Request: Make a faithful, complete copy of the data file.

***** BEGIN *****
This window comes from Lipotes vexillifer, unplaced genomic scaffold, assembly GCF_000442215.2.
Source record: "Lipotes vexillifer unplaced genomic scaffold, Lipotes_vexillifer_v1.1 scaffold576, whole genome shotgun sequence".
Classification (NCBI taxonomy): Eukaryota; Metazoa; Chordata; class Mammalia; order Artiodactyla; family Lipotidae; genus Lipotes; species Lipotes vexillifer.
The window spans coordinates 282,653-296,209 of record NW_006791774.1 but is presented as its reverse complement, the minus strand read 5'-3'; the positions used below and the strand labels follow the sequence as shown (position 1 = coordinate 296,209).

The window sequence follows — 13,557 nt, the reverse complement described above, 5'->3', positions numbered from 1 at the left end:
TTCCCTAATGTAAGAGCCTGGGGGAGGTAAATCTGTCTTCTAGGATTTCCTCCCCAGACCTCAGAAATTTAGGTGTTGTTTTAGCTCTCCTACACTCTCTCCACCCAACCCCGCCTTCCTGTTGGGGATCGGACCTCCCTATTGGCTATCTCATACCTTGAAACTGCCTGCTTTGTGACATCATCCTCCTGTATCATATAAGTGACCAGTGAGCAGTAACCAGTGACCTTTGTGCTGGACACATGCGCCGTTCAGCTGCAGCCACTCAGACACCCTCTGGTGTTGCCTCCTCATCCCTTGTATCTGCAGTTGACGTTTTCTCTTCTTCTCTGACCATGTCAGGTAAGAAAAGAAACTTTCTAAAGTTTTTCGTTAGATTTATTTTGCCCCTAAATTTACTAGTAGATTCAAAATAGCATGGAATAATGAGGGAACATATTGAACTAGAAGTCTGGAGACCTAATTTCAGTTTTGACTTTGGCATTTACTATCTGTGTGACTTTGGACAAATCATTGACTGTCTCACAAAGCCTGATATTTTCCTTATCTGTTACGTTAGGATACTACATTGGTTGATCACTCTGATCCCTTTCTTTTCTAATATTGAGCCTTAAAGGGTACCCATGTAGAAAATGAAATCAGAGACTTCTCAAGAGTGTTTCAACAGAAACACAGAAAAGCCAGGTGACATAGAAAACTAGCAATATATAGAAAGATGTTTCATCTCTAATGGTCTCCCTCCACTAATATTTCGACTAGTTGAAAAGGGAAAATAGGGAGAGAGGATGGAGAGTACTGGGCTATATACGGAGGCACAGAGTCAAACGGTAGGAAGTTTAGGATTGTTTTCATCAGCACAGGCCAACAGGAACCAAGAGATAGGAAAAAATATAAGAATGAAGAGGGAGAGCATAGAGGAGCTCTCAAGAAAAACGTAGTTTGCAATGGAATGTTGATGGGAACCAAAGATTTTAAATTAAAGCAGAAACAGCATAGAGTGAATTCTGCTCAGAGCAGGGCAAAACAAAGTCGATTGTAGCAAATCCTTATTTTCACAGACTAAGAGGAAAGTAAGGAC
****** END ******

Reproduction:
This window comes from Lipotes vexillifer, unplaced genomic scaffold, assembly GCF_000442215.2.
Source record: "Lipotes vexillifer unplaced genomic scaffold, Lipotes_vexillifer_v1.1 scaffold576, whole genome shotgun sequence".
Classification (NCBI taxonomy): Eukaryota; Metazoa; Chordata; class Mammalia; order Artiodactyla; family Lipotidae; genus Lipotes; species Lipotes vexillifer.
The window spans coordinates 282,653-296,209 of record NW_006791774.1 but is presented as its reverse complement, the minus strand read 5'-3'; the positions used below and the strand labels follow the sequence as shown (position 1 = coordinate 296,209).

The window sequence follows — 13,557 nt, the reverse complement described above, 5'->3', positions numbered from 1 at the left end:
TTCCCTAATGTAAGAGCCTGGGGGAGGTAAATCTGTCTTCTAGGATTTCCTCCCCAGACCTCAGAAATTTAGGTGTTGTTTTAGCTCTCCTACACTCTCTCCACCCAACCCCGCCTTCCTGTTGGGGATCGGACCTCCCTATTGGCTATCTCATACCTTGAAACTGCCTGCTTTGTGACATCATCCTCCTGTATCATATAAGTGACCAGTGAGCAGTAACCAGTGACCTTTGTGCTGGACACATGCGCCGTTCAGCTGCAGCCACTCAGACACCCTCTGGTGTTGCCTCCTCATCCCTTGTATCTGCAGTTGACGTTTTCTCTTCTTCTCTGACCATGTCAGGTAAGAAAAGAAACTTTCTAAAGTTTTTCGTTAGATTTATTTTGCCCCTAAATTTACTAGTAGATTCAAAATAGCATGGAATAATGAGGGAACATATTGAACTAGAAGTCTGGAGACCTAATTTCAGTTTTGACTTTGGCATTTACTATCTGTGTGACTTTGGACAAATCATTGACTGTCTCACAAAGCCTGATATTTTCCTTATCTGTTACGTTAGGATACTACATTGGTTGATCACTCTGATCCCTTTCTTTTCTAATATTGAGCCTTAAAGGGTACCCATGTAGAAAATGAAATCAGAGACTTCTCAAGAGTGTTTCAACAGAAACACAGAAAAGCCAGGTGACATAGAAAACTAGCAATATATAGAAAGATGTTTCATCTCTAATGGTCTCCCTCCACTAATATTTCGACTAGTTGAAAAGGGAAAATAGGGAGAGAGGATGGAGAGTACTGGGCTATATACGGAGGCACAGAGTCAAACGGTAGGAAGTTTAGGATTGTTTTCATCAGCACAGGCCAACAGGAACCAAGAGATAGGAAAAAATATAAGAATGAAGAGGGAGAGCATAGAGGAGCTCTCAAGAAAAACGTAGTTTGCAATGGAATGTTGATGGGAACCAAAGATTTTAAATTAAAGCAGAAACAGCATAGAGTGAATTCTGCTCAGAGCAGGGCAAAACAAAGTCGATTGTAGCAAATCCTTATTTTCACAGACTAAGAGGAAAGTAAGGAC